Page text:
Subject: Re: [Freesw] Re: FreeDevelopers
From: TonStanco@aol.com
Date: Mon, 26 Mar 2001 11:14:38 EST

Sorry, I must have missed this post from Jonathan Shapiro on Friday. Weekends are hectic,
because my wife and I have a commuter marriage for another couple of months, so half
the time I'm flying or training up and down on the weekend. It is no excuse, but somehow
I missed his email I think. 

>I think it is somewhat telling that the people on this
>list who are most skeptical about FreeDevelopers are
>those who have built successful businesses and
>organizations. 

People are always skeptical about anything new. It happens with everything -- GPL, free
software, open source, democracy, etc., etc. So it only makes sense to reach out to
the early adopters and free thinkers. [And if the concept is wrong, it atrophies naturally
with the exposure to sunlight.]

>I have a working, active community (the EROS
>community) that is already known and slowly becoming
>more financially effective within the free software
>community. I don't need a new company. I'm not 
>interested in a credo. I really don't care about
>revolutionary business models that appear to be 
>totally without substance. I have a pretty strong 
>grasp on how to market this kind of product, and I
>have a very strong grasp on finance (something that
>FreeDeveloper seems to need, by the way). 

Well, with all due respect maybe FreeDevelopers isn't really for you, then. If you have
a totally free software business with no proprietary software at all and it is successful
and pays your developers, then great. Then FreeDevelopers is not for you. And if your
model can be replicated for others successfully around the world, then FreeDevelopers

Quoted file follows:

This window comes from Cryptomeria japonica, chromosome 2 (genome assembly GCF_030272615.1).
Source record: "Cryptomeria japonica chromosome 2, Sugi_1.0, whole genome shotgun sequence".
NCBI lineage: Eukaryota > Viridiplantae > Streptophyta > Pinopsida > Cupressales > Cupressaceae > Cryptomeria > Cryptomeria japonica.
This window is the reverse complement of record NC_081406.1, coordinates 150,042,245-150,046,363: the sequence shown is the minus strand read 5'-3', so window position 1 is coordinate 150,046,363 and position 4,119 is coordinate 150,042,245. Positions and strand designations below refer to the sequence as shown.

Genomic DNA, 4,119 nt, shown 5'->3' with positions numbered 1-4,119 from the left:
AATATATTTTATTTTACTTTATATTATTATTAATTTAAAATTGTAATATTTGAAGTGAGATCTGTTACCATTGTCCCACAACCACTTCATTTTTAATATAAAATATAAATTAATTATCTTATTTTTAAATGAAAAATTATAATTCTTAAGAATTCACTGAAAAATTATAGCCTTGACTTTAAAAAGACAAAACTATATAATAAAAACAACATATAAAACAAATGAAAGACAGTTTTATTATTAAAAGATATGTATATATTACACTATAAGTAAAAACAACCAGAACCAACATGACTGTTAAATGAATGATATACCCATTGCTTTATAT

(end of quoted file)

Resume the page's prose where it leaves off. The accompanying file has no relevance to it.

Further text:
may not be needed at all. This is fine, too.

The solution FreeDevelopers is trying to solve is the paying of the developers for free
software development. If there is no problem to solve, because existing structures work,
then there is no need for FreeDevelopers. Period.

But I have to see how you solved the systemic problem in the free software development
model that allows competitors to price at the zero marginal cost. 

The dilemma in free software has always been that development costs at t=0 are sunk
and therefore, the marginal costs at t=1 are zero. Since markets price at marginal cost,
not average cost, competition will cause the market price to approach effectively zero.
If an industry has a market price that doesn't even recoup the average costs that industry
fails by competing itself to death. 

This is not a new problem by the way, railways, telephones had the same basic cost structure
at the beginning of those industries where the big costs are sunk at t=0 and then the
companies competed themselves to death until a new structure was put in place.

Proprietary has a solution for this problem, because it hides the source, so the sunk
development costs are recoverable, since others have to duplicate the work and cost,
and therefore can't price at zero.

This is the dilemma. You tell me how you solved it. Of course, you have to show me how
you pay the developers. No taking the work of developers for free. That avoids the problem,
not solves it. Show me how you can pay the developers and not price free software at
zero and are viable longterm and I'll be very impressed.

>In three to five (reasonable length) sentences or 
>less, why should I care about FreeDevelopers? If you
>can't answer the question in three to five sentences
>that make a compelling business case, you really 
>aren't ready to be talking to people like me or FSB.

1. Why you should care about FD is because it solves the systemic problem of paying
for the development of free software. 

2. It solves the problem by having one marketing company for everyone as the shock absorber
between the free software developer community and the market, so they are not competing
to death. 

3. That creates its own problem of market concentration, but that is solved by having
the marketing entity owned by the whole developer community. 

4. And the developer community produces just as it does now by having thousands of independent
free software projects and leaders. 

5. The developer community also has to have a democratic federalism between the developer
company and the developer projects, so that the developer company is responsive to the
developer community and does not become a new software kingdom itself, replacing one
software king with another.

>Please understand: I'm not interested in discouraging
>you. I'm interested in making you productive.
>Preferably without sacrificing my own productivity.

That is quite reasonable and helps both of us.

Thanks,
tony